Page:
Research by Professor Liam Dolan, Co-Director, Plants for the 21st Century Institute, has shown that the first land plants were an important factor in global cooling that led to ice ages between 440 and 460 million years ago, highlighting how the invasion of the land by plants not only paved the way for the evolution of the first terrestrial ecosystems but also had a dramatic impact on Earth climate. Liam answers some of the most commonly asked questions, highlighting the importance of vegetation in the global climate system and emphasising that if we continue to wreck vegetation then we will pay the consequences.
1. What sort of plants existed 488-444 million years ago?
The fossil record tells us that the first plants to grow on land appeared sometime before 475 million years ago during the Ordovician Period. We only have fossilized remains of small fragments of plants but we don’t know how the bits fit together – a bit like a jig-saw puzzle with a lot of the bits missing. It is safe to say that these plants were very small and probably looked like liverworts and mosses - their closest living relatives.
2. How did the climate change during the Ordovician Period?
Climate changed dramatically during the late Ordovician Period. It changed from a climate that was warmer than today (with no ice) into an ice age. Ice ages are pretty rare in Earth history and what gave rise to the Ordovician glaciation has always been a mystery.
3. How did you test whether plants were the trigger for this change?
While increasing the amount of CO2 causes global warming, removing CO2 from the atmosphere causes global cooling. One of the dominant mechanisms for removing CO2 from the atmosphere is silicate weathering: the chemical reaction between silicate minerals of rocks and carbon dioxide in the atmosphere. We tested the hypothesis that non-vascular plants (mosses) increase rates of silicate weathering. To our amazement we found that these simple plants did in fact increase the weathering of silicate minerals. We then and incorporated these measurements of silicate weathering rates into computer models of Ordovician Period climate. When we re-ran the models with our new data, we discovered that the appearance of the first land plants in the Ordovician plants would have caused a dramatic decrease in atmospheric CO2 which would have brought about climate cooling and contributed to the initiation of the late Ordovician ice age.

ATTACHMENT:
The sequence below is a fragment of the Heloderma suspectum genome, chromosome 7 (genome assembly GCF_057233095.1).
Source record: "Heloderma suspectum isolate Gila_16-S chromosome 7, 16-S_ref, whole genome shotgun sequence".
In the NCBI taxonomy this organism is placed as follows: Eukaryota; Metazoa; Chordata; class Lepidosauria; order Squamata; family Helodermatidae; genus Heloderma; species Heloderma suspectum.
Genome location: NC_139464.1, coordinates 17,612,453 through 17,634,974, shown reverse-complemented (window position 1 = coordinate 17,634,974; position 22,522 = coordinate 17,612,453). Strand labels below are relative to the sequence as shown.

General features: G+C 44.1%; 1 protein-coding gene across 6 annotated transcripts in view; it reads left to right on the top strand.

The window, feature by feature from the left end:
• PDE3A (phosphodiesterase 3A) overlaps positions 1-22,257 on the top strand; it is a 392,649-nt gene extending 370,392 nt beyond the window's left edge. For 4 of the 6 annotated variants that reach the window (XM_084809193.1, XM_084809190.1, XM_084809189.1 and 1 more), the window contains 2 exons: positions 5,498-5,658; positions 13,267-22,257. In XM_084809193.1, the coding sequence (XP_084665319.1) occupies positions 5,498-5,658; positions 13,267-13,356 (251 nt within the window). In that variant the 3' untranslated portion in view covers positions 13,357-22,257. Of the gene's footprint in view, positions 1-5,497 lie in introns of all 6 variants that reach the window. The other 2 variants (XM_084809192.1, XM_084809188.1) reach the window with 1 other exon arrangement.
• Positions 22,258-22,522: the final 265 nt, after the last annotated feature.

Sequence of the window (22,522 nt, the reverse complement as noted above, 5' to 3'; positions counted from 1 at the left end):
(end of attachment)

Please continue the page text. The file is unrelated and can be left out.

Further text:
4. What do your results show us about the influence of plants on climate?
We know that plants play a critical role in climate system by pulling CO2 out of the atmosphere in two ways. Firstly plants carry out photosynthesis, which converts CO2 into plant biomass that store carbon. Secondly plants increase rates of silicate weathering, the chemical reaction that breaks down rocks and in so doing removes CO2 from the atmosphere. We knew that the dramatic cooling of the Planet between 300 and 200 million years ago was the result of the evolution of large plants with large rooting systems that caused huge changes in both of these processes. In the results we published today we showed that the appearance of the first land plants had an effect much earlier - 100 million years earlier. For me the most important take home is that the invasion of the land by plants – a pivotal time in the history for the Planet – brought about huge climate changes. It should also remind us that the removal of large areas of the world’s vegetation which act as carbon stores, will increase atmospheric CO2 levels and cause dramatic climate change.
5. What is the role of plants in climate change today?
Our discovery emphasizes that plants have a central regulatory role in the control of climate: they did yesterday, they do today and they certainly will in the future. This study warns us that if we continue destroy the Earth’s vegetation, by felling forests and draining wet lands, we will suffer dramatic climate change: the opposite of an ice-age. That’s called global warming.
- Read the paper in Nature Geoscience
This opinion piece reflects the views of the author, and does not necessarily reflect the position of the Oxford Martin School or the University of Oxford. Any errors or omissions are those of the author.